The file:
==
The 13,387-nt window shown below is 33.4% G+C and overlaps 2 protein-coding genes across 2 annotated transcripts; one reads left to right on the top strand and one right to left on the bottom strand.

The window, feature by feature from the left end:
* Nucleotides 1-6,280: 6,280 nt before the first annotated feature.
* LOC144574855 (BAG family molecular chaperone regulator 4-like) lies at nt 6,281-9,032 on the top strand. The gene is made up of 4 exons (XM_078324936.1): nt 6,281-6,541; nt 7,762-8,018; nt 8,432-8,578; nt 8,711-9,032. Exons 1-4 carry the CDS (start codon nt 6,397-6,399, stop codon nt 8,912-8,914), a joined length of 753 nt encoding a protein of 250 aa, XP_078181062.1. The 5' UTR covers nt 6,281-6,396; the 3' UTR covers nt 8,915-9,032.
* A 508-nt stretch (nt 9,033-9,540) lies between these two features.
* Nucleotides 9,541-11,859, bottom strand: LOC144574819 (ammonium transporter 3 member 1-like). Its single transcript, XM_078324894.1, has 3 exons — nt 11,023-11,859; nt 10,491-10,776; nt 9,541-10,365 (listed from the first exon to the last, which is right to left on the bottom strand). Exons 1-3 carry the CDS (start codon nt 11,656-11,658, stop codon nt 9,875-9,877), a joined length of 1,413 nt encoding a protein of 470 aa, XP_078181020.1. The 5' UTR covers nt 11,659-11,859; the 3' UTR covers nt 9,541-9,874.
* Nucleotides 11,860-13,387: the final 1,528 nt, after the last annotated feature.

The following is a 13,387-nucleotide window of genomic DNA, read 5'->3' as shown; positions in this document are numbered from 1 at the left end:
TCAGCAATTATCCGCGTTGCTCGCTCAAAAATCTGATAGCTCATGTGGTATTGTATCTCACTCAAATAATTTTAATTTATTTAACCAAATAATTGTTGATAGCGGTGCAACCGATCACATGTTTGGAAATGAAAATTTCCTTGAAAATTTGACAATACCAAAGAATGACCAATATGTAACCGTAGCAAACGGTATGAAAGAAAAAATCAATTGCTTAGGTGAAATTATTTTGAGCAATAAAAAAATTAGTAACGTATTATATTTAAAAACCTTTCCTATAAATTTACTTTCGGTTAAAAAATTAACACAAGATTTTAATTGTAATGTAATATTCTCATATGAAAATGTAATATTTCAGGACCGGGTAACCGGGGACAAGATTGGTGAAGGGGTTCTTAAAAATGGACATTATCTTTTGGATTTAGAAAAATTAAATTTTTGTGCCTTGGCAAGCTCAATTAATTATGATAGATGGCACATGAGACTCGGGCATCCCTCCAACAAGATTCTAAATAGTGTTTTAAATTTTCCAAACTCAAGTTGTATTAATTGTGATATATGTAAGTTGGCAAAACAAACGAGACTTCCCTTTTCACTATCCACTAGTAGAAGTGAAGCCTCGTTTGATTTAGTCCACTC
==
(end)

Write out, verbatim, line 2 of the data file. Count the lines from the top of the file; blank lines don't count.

The window, feature by feature from the left end: